Bus Network Design and Route Planning

Bus Network Design and Route Planning
  • Training
Add to Calendar
  • Spain


Offering an attractive and integrated public transport network is at the heart of (political) strategies aiming at offering high quality mobility services and promoting sustainable transport modes. Good public transport systems will keep cities accessible, liveable and competitive. Reorganising a bus network can play a crucial role to attain such political targets, in particular when the city and congestion is growing, when high capacity rail or bus corridors are being restructured or when citizens change their travel behaviour. These trends affect the shape of demand for bus services according to areas of intensification or opportunity and urge cities, transport authorities and operators to rethink their bus network.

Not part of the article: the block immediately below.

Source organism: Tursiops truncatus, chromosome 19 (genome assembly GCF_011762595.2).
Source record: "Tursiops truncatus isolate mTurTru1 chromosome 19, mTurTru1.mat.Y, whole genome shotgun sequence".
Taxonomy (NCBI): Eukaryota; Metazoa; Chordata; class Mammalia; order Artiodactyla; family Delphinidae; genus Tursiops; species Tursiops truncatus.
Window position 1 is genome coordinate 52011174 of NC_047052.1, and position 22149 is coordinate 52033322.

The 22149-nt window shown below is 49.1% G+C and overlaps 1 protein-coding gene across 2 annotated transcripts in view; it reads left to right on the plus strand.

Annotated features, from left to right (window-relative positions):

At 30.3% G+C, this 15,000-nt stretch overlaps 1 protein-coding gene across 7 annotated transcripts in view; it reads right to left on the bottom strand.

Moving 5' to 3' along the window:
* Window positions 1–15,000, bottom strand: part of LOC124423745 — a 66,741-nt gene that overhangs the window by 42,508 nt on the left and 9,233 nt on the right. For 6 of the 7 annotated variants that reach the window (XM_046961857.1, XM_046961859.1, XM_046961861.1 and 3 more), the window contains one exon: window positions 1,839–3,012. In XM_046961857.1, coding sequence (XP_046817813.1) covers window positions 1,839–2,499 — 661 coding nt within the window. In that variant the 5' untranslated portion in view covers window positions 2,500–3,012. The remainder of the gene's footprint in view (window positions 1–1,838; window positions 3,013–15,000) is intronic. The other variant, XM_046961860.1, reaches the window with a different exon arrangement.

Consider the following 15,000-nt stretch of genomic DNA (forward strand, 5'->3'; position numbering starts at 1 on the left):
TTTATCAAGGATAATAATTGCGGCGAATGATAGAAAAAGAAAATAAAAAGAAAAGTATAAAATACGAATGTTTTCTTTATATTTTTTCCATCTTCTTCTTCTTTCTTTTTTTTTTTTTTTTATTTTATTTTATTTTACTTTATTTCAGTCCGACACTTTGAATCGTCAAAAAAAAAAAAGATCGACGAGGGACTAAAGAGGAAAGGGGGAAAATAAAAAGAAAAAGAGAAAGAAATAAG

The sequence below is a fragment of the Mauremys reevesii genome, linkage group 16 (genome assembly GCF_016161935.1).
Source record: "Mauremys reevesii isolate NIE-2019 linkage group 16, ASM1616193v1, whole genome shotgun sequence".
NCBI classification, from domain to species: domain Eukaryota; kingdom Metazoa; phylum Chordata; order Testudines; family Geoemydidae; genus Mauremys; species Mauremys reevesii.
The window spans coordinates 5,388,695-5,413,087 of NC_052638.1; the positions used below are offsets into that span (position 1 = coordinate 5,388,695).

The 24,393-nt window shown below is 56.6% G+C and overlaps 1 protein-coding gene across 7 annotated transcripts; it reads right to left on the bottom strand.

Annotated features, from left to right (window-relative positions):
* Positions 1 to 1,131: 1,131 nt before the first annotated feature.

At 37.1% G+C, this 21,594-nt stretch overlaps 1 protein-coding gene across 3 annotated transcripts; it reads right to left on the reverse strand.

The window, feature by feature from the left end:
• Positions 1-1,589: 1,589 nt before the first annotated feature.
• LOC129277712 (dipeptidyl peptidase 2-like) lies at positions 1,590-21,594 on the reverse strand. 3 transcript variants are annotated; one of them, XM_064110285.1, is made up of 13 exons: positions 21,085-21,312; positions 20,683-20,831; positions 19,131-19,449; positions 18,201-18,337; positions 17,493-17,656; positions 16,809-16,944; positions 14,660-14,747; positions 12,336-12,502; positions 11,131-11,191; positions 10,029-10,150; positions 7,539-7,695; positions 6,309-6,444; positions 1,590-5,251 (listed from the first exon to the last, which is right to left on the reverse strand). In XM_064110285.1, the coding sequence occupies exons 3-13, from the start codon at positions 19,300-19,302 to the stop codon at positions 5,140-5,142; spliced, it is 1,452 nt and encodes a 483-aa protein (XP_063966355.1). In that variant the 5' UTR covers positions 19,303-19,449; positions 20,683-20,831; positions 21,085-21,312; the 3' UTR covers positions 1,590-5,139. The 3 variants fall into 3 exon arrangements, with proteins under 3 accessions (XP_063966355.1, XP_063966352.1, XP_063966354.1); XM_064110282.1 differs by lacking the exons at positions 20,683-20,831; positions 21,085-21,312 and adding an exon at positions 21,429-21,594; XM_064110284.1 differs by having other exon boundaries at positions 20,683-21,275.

Furthermore, cities are expanding and facing increasing congestion. As a result, there is a need for public transport to cater for growing demand, without necessarily benefitting from more public funds. A solution to this is to optimise and readapt bus networks to improve operational efficiency, while increasing the supply of local transport, improve service quality and hence stimulate patronage.

There are a multitude of other opportunities and reasons to redesign a bus network, including the introduction of bus priority, redesigning road space, or the launch of competitive tendering. However the main objective for cities is to maintain a comprehensive, reliable and accessible network in order to provide a truly modern bus system to the city.